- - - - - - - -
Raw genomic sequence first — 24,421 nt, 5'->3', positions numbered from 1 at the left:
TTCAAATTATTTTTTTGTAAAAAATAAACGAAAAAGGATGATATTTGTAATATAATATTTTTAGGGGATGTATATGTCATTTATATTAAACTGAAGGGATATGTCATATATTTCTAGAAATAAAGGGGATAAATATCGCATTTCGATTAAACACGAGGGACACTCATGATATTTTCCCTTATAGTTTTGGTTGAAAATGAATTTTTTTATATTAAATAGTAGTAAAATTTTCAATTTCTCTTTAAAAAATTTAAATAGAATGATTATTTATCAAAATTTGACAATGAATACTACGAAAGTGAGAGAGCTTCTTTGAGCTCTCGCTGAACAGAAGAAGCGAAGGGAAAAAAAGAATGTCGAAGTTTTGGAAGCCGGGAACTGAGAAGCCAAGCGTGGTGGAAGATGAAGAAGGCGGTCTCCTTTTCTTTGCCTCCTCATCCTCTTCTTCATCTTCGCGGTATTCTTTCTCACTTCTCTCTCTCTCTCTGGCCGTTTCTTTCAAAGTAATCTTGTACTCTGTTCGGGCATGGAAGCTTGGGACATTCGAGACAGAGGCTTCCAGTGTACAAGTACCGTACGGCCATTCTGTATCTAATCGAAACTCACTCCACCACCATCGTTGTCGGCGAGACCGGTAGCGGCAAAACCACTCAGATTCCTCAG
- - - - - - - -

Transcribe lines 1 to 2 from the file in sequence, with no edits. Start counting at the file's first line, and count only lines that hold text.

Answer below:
Raw genomic sequence first — 24,421 nt, 5'->3', positions numbered from 1 at the left:
TTCAAATTATTTTTTTGTAAAAAATAAACGAAAAAGGATGATATTTGTAATATAATATTTTTAGGGGATGTATATGTCATTTATATTAAACTGAAGGGATATGTCATATATTTCTAGAAATAAAGGGGATAAATATCGCATTTCGATTAAACACGAGGGACACTCATGATATTTTCCCTTATAGTTTTGGTTGAAAATGAATTTTTTTATATTAAATAGTAGTAAAATTTTCAATTTCTCTTTAAAAAATTTAAATAGAATGATTATTTATCAAAATTTGACAATGAATACTACGAAAGTGAGAGAGCTTCTTTGAGCTCTCGCTGAACAGAAGAAGCGAAGGGAAAAAAAGAATGTCGAAGTTTTGGAAGCCGGGAACTGAGAAGCCAAGCGTGGTGGAAGATGAAGAAGGCGGTCTCCTTTTCTTTGCCTCCTCATCCTCTTCTTCATCTTCGCGGTATTCTTTCTCACTTCTCTCTCTCTCTCTGGCCGTTTCTTTCAAAGTAATCTTGTACTCTGTTCGGGCATGGAAGCTTGGGACATTCGAGACAGAGGCTTCCAGTGTACAAGTACCGTACGGCCATTCTGTATCTAATCGAAACTCACTCCACCACCATCGTTGTCGGCGAGACCGGTAGCGGCAAAACCACTCAGATTCCTCAG